Chief Squamish Jim (Sikemkin) and the
as told by Louis Maranda
What I will be relating here is something that was once
told voluntarily to me by my late stepfather, whose ancestral name was Sikemkin and was
known as Chief Squamish Jim by the white people. Although, he couldn't speak any English,
he was very well liked by both the white and the Indian people. I had him repeat the story
to me as I use to like to see and hear how he related how it happened. Although I was
young when he would be telling the story of what really happened to him, I could see how
he changed. He would start off by saying:
This is something that really happened to me when I was a
young man. Just shortly after I got a wife, she became the mother of my children
The cold winter days had past, the snow all disappeared.
The days were becoming warmer, the brush started to grow, the leaves were in full bloom.
There was no doubt, spring was here.
So one evening after we finished supper, my wife said to
me , "The days are very warm now and the skunk cabbages are growing, so the bear must
be out of it's sleeping place. I am getting a little tired of the dried salmon and the
deer meat that we are eating. I would really enjoy a change, some bear meat and some fresh
bear grease to go with the dried salmon."
I said, "all right, we will go and look for some
tomorrow. "So, early next morning, she was up and when we finished breakfast, we got
ready. She packed what little we would need, as we knew it would be only a short stay. At
that time, game was very plentiful. We got aboard our canoe and started up the river. We
paddled where the water was deep and poled where the water was shallow and swift . So, we
paddled and poled all day. The sun was just about setting when we were nearing yelhixw
I was looking for a good camping spot, as this was a good
bear hunting place. I look across the river at a little slough, thinking that we would
make camp there.
As I was looking up the slough, I seen a bear coming down
the creek's bank. I told my wife. We went across the Squamish River very quietly with our
paddles. I got ashore, pulled the bow of our canoe up on shore. Then, I went to meet the
bear that was coming down towards the main river, walking very slowly, in search of fish
bones buried in the sand from last year.
I took my rifle and sneaked up to the bear. I got up
close, a good shooting range, took careful aim and fired. The bear dropped and as a rule I
generally go up and touch the bear with my gun to make sure it was dead. This time, I
didn't because I really thought it was dead, as it was such a close shot and I had plenty
of time to take a good aim.
I hurried back to the canoe and my wife and said to her,
"It would be good if you were to go and help me drag the bear to the canoe because it
drags much easier while it is still warm." I got aboard our canoe and we started to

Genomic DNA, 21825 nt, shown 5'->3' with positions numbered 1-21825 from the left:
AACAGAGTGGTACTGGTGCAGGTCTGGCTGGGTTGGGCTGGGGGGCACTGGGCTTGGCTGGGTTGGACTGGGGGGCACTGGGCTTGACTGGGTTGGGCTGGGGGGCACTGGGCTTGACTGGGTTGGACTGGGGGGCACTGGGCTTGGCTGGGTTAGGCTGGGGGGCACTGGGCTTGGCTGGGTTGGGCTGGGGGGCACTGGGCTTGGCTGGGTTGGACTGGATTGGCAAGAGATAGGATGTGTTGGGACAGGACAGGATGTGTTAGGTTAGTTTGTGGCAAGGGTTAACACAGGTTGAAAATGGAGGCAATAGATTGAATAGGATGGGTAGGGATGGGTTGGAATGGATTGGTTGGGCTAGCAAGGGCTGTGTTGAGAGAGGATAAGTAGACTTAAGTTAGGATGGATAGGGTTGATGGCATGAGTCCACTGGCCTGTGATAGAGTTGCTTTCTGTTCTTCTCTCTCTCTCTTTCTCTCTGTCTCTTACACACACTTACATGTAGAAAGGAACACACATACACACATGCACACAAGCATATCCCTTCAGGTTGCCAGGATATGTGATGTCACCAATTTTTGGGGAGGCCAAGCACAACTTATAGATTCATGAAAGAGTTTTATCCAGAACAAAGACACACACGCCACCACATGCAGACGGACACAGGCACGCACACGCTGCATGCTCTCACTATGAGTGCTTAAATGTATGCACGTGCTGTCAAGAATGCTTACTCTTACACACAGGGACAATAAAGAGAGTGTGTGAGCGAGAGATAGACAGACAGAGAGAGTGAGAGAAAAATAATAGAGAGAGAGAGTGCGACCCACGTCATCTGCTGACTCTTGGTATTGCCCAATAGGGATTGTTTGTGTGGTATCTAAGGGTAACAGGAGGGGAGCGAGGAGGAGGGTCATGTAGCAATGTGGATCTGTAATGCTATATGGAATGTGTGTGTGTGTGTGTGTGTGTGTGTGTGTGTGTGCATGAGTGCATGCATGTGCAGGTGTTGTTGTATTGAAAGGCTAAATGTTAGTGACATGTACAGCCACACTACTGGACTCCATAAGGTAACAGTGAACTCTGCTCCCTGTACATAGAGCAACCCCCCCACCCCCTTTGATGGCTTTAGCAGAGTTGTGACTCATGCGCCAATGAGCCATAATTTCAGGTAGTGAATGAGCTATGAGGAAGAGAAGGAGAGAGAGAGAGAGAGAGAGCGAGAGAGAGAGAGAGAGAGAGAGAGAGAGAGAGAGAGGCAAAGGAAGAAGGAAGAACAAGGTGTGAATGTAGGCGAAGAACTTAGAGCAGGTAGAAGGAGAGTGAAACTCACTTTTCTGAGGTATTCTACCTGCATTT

go up the slough. As I looked up to see where we were going, and there, I seen the bear I
shot and thought was dead.
Here it was, coming down the sloughs bank. We pulled
ashore again, I pulled the bow of the canoe up on the shore. I took my gun and I
approached the wounded bear. I did not sneak up to it, I went right up to it because I was
facing the wind so the bear could not scent me. As it was coming down, I was going up to
When I was real near, I took care, aimed and pulled the
trigger . The gun just clicked. I thought that it had misfired so I loaded again, only to
see that my gun was empty. I backed up towards my canoe. Arriving there, I asked my wife,
"where would my bullets be?" She said, "In the basket under all the
baggage." So, I looked back and seen that the bear was quite close to us.
It was growling so I grabbed the ax, the only handy
weapon. I shoved the canoe away from shore. I went up to meet the approaching, wounded
grizzly bear. I knew that the grizzly bear would not tackle with all it's feet on the
ground, so I kept approaching, and the grizzly kept coming also.
As it came closer, it stopped and stood up on his hind
legs and kept walking towards me and kept on growling as it were approaching. When I got
Nearer, I figured that if it were close enough to tackle me, then I feinted at it, as if
to hit on the head. I seen that it put it's arms as to protect itself and then it would
put down it's arms to approach me.
I didn't wait any longer, so I feinted and it put up it's
forepaws. And as soon as it dropped it's guard to take another step towards me, I struck
it on the head and killed by crushing it's skull with the only weapon I had, a single
Ten, the grizzly bear really died. My wife's wishes were
fulfilled. She got the bear meat that she was craving for. I would further like to say,
that Sikemkin was one of the greatest goat and bear hunters. He was the last of the great
hunters and he was also a great canoe maker.
If you have any legends you would like the entire planet to read please
e-mail them to me, or fax it to me at (604 983 2296) and I'll post it! Thanks.
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